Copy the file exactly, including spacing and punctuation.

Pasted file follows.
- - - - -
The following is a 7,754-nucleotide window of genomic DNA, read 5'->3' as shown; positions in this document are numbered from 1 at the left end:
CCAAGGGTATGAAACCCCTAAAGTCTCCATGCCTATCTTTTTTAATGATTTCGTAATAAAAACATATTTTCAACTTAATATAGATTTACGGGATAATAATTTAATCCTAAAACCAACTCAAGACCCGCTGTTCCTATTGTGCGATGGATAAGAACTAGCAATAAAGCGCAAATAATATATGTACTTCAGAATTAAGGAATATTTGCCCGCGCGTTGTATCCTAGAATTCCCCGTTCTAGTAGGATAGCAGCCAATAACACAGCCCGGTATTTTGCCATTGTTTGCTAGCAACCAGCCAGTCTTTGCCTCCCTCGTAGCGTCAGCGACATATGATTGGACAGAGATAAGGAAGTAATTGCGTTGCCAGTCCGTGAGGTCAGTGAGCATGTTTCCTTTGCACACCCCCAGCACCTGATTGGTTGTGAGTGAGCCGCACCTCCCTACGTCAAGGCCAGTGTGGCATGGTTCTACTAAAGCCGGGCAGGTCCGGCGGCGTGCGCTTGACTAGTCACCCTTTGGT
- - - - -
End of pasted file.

The following is a 7,754-nucleotide window of genomic DNA, read 5'->3' as shown; positions in this document are numbered from 1 at the left end:
CCAAGGGTATGAAACCCCTAAAGTCTCCATGCCTATCTTTTTTAATGATTTCGTAATAAAAACATATTTTCAACTTAATATAGATTTACGGGATAATAATTTAATCCTAAAACCAACTCAAGACCCGCTGTTCCTATTGTGCGATGGATAAGAACTAGCAATAAAGCGCAAATAATATATGTACTTCAGAATTAAGGAATATTTGCCCGCGCGTTGTATCCTAGAATTCCCCGTTCTAGTAGGATAGCAGCCAATAACACAGCCCGGTATTTTGCCATTGTTTGCTAGCAACCAGCCAGTCTTTGCCTCCCTCGTAGCGTCAGCGACATATGATTGGACAGAGATAAGGAAGTAATTGCGTTGCCAGTCCGTGAGGTCAGTGAGCATGTTTCCTTTGCACACCCCCAGCACCTGATTGGTTGTGAGTGAGCCGCACCTCCCTACGTCAAGGCCAGTGTGGCATGGTTCTACTAAAGCCGGGCAGGTCCGGCGGCGTGCGCTTGACTAGTCACCCTTTGGT